Rating: 5 out of 5
It’s not difficult to think of a book that’s merely important (important in what way and to whom?), but it is far more difficult to come out with a title that could actively improve everyone’s well-being. Looking at the number of people I know who’ve already read this, I’m late to the show—but I don’t mind that as long as I got there—and, in brief, the summary is that we should sleep more.
I think, when one focusses on that idea, it doesn’t sound so alien any more. The instinctive modern sensibility that sleep is for the lazy doesn’t quite hold water when one looks at the species who all sleep. What Mr Walker does, however, goes beyond simple focussing, when he uses his experience to highlight how missing out on sleep can affect us.
We’ve all done it. There’s been that time where we wanted to either study or party, possibly on the same day, for just too long, and so sleep got pushed back. Or, like Mr Gates notes in his review, those days when an all-nighter at the office was just not something to pass by. I remember a weekend where some work had to be done, and the sacrificial lamb, to get it done, was sleep. What I didn’t get—and what you should get if you do work at night—was compensation for the damage I was doing to myself by being awake all night.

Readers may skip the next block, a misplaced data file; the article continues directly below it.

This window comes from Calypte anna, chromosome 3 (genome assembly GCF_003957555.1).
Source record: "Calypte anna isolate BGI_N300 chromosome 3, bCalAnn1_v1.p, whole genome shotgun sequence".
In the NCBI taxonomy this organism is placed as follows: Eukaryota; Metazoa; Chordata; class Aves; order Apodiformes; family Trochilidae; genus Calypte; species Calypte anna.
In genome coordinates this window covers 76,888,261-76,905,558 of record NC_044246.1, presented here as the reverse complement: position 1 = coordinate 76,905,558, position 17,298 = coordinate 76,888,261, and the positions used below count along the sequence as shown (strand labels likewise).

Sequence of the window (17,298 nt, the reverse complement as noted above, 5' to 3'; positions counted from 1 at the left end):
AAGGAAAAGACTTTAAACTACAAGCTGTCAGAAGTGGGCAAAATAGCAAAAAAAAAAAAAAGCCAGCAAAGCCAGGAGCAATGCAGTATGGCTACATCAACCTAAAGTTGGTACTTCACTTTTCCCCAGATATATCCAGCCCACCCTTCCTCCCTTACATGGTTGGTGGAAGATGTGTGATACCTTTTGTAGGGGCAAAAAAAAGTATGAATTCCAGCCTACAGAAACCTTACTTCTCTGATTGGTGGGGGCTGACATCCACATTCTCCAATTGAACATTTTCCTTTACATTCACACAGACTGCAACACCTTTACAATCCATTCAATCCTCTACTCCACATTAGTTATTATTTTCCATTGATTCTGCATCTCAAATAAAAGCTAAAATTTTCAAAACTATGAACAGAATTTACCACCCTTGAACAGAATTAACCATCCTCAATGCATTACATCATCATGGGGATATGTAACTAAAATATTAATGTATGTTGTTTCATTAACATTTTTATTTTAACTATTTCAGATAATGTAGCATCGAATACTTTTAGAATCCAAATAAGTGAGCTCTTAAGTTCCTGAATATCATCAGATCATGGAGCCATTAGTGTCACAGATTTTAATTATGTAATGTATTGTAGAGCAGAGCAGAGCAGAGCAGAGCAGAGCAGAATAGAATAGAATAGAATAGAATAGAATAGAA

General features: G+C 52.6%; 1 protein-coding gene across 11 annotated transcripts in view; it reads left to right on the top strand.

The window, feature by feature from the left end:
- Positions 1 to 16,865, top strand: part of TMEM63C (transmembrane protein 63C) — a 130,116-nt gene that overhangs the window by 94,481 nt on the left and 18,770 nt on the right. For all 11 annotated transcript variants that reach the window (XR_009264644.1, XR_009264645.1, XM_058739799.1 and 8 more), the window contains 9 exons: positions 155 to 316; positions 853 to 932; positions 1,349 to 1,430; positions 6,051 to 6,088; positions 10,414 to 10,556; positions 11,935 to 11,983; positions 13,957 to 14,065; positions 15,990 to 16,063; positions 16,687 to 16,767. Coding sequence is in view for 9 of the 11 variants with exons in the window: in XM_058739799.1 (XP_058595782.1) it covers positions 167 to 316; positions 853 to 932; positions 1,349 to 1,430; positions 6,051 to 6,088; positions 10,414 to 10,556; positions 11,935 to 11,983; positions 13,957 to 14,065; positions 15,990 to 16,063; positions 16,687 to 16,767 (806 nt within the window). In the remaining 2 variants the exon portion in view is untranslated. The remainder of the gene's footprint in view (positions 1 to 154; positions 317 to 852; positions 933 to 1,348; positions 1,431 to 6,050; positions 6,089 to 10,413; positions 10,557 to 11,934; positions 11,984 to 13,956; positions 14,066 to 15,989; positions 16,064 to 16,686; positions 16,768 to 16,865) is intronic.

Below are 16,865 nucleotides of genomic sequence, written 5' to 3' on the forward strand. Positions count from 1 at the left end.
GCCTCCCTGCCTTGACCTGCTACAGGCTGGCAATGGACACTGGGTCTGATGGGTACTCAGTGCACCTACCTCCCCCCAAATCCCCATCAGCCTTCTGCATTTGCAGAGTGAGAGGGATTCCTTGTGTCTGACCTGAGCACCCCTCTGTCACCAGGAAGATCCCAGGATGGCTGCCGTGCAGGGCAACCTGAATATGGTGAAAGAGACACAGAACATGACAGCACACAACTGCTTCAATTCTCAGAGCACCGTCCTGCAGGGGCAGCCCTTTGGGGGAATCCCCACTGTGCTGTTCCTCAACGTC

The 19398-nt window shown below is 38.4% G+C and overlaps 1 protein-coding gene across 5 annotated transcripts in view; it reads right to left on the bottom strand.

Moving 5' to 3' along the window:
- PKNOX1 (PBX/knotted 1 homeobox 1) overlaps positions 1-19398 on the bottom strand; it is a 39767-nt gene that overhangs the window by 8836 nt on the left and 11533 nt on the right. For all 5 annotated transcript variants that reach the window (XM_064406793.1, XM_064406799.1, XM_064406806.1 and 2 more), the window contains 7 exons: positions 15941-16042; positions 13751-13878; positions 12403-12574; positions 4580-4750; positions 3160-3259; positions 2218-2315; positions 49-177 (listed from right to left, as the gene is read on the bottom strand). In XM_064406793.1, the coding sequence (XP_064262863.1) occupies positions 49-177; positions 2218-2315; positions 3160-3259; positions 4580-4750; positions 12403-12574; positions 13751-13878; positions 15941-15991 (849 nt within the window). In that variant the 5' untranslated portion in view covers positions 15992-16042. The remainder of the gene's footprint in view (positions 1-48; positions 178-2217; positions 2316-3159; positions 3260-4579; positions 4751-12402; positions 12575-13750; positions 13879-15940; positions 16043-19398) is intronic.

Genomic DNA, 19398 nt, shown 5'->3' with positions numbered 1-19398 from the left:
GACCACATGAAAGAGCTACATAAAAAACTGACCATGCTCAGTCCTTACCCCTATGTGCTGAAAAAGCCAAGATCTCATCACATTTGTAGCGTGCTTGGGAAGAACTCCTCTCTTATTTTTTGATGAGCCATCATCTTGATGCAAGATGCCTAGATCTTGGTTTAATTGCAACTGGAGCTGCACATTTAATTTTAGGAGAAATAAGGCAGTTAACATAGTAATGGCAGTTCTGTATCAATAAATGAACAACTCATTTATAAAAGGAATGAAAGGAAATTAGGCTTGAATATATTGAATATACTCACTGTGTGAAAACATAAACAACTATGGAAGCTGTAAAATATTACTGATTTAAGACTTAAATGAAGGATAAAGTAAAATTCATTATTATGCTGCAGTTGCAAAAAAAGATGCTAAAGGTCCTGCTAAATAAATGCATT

And that is because, as the author goes on to prove in his book, we all do damage ourselves if we stint ourselves on sleep. The evidence is both compelling, and, generally, saddening. Having not been the only one to either deprive myself of sleep at work or during studies, I wonder how many of us would do it if we knew the effects that has long-term.
I’ve made some changes after reading this book, and it’s not often I say this as, generally, I expand the realm within which I think but not act. With this book, I’ve had to think about how to act. Some possibilities are easy, such as waking up at the same time, while other things, such as ensuring that enough sleep—eight hours—is had before that wake-up call, are more difficult. Yet, we need to try, because the evidence that Mr Walker sets out is compelling.